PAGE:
In June this year a seminar took place in Munich, hosted by the British Council and curated by Robert Macfarlane and called, simply, Nature Writing. In conversation with Horatio Clare, Macfarlane explored the myriad and complex aspects of nationalism. But despite the best efforts of their interlocutors several of the writers taking part in the Munich seminar seemed either unwilling or unable to answer questions about why Germany has failed to develop a body of writing comparable to the American-Anglo model, with questions about the hawk and wolf as potentially difficult motifs for a German readership (referring to Macdonald’s iconic H is for Hawk and Hall’s brilliant Wolf Border) lying where they fell. No-one, it seemed, wanted to engage with the fact that the main reason Germany struggles with the idea of ‘Nature Writing’ is because the National Socialists loved the natural world and celebrated everything associated with it.
Harrison has no such qualms. FitzAllen’s passion for all things rustic belies a form of fascism that blossomed intermittently throughout the English countryside during the 1930s. Hitler became Chancellor of Germany in the year the novel is set. Oswald Moseley’s British Union of Fascists had been formed in 1932. In a note, Harrison observes that the BUF ‘claimed that 10% of their candidates were women, a higher proportion than for any other [political] party.’ English nationalism, that uniquely difficult and thorny rose, and English fascism, are tackled head-on in All Among the Barley , as is the anti-Semitism, anti-immigration, nostalgia, and sentimentalism for a passing age that characterised that movement. Harrison writes of the past but her eye is clearly on the present, and All Among The Barley serves as both a warning and a parable for our current post-referendum era.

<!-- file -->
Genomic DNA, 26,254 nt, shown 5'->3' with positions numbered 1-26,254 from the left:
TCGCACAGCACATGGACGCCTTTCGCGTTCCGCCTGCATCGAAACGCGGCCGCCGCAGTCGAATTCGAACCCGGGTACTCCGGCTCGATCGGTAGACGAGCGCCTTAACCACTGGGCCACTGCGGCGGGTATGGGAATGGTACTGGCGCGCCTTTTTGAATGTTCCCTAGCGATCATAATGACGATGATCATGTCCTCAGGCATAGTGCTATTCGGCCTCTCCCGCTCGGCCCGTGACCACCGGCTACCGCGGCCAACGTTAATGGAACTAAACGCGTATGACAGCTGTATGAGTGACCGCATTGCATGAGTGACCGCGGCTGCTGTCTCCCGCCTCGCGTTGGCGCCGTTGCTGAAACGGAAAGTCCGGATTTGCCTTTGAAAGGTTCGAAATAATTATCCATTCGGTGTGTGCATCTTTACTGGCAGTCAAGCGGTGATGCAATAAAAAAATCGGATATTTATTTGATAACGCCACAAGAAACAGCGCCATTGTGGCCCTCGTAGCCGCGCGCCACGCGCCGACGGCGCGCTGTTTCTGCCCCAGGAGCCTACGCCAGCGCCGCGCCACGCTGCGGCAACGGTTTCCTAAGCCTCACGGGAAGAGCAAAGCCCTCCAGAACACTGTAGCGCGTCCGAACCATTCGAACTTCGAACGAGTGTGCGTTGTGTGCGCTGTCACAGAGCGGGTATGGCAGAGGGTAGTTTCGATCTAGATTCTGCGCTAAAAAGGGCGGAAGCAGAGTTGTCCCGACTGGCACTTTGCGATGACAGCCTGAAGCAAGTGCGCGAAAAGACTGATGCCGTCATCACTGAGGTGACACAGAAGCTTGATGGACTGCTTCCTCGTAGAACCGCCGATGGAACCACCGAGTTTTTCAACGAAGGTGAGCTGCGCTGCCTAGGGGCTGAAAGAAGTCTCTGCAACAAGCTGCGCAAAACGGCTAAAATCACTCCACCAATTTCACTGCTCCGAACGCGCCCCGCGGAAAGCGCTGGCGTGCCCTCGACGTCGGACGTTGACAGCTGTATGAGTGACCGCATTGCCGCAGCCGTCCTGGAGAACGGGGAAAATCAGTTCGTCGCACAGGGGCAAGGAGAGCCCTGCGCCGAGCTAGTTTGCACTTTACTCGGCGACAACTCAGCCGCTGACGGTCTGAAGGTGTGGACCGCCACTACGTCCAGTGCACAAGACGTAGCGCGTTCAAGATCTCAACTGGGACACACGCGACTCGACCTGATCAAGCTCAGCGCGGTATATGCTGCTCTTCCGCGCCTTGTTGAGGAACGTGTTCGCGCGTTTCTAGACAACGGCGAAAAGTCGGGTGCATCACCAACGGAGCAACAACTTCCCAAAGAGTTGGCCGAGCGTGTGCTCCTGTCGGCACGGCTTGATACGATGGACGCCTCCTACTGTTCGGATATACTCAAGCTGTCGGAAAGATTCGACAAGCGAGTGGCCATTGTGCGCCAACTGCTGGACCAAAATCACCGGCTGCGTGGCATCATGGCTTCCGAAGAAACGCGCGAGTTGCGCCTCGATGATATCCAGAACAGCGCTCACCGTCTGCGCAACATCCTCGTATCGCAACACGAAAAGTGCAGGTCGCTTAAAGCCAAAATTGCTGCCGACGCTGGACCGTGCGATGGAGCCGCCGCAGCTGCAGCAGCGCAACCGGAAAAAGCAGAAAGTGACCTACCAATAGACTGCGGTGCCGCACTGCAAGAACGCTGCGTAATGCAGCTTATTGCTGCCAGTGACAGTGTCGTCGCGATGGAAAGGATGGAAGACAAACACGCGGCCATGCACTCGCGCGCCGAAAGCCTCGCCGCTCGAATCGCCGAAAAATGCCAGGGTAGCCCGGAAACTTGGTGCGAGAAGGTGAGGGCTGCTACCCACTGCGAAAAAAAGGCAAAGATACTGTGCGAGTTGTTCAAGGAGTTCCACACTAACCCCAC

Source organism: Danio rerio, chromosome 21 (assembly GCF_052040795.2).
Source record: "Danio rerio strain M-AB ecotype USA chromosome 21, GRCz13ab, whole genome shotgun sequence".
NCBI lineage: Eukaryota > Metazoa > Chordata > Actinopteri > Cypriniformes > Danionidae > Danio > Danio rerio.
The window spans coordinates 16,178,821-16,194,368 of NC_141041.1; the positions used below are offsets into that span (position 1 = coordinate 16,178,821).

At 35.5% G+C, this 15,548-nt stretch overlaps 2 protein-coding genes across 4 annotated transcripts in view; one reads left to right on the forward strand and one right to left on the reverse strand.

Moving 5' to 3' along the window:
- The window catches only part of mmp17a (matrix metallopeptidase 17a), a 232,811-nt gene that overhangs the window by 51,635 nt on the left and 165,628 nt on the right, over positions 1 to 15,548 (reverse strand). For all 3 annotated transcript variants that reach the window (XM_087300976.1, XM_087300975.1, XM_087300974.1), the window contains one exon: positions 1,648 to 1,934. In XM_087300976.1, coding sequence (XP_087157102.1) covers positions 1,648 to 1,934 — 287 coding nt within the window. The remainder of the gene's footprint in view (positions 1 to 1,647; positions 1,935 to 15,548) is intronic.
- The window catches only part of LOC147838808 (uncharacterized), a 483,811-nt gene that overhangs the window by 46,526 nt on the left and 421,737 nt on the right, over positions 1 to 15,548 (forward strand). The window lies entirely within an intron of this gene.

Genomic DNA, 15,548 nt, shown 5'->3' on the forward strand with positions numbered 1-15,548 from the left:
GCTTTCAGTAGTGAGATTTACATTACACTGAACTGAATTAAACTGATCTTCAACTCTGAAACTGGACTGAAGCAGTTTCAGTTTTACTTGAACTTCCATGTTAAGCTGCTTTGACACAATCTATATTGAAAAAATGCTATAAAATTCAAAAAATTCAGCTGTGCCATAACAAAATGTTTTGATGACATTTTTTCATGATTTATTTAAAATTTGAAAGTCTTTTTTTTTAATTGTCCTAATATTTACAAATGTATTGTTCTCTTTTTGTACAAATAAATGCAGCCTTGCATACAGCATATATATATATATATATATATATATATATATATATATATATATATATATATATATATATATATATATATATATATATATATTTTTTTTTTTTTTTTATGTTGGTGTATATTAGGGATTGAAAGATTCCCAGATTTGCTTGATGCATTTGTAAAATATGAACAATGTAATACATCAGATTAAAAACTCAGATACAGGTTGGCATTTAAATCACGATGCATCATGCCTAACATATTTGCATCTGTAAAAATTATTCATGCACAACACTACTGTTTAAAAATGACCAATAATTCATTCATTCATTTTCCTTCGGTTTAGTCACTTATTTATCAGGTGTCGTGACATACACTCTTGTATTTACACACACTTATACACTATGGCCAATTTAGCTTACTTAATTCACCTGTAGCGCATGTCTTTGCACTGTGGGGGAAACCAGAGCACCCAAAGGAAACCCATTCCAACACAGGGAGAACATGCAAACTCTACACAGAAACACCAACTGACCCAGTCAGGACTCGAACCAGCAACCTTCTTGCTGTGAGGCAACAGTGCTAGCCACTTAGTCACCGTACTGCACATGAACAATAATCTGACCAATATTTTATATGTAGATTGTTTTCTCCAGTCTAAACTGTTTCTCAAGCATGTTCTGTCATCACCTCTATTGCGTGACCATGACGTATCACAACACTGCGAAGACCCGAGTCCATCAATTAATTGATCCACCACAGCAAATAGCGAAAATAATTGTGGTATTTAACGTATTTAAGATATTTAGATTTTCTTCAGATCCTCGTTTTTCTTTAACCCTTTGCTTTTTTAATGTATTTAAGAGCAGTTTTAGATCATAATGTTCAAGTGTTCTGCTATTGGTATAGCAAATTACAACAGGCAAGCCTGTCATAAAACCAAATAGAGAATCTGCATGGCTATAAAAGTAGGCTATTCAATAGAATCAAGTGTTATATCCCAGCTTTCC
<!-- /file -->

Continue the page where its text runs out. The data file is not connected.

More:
It is also a coming-of-age story. Harrison draws a heartrending portrait of what it is to be a teenage girl who doesn’t quite fit in with her proscribed lot and the tragedy that such a mismatch confers. She writes brilliantly about the loneliness and confusion of Edith’s blossoming from girlhood at a time when women were let down by one another, and made to feel ashamed as a matter of course, as much through a code of dogged familial silence, as by the men who were permitted to exploit them.
If I have written about ideas rather than plot it is because All Among the Barley is as finely calibrated as an antique watch, with tension meted out as event builds on event, as the shifting family relationships within the Mather household push against one another with the force of tectonic plates. A superb achievement.
All Among the Barley is published this Thursday by Bloomsbury. Order a copy here.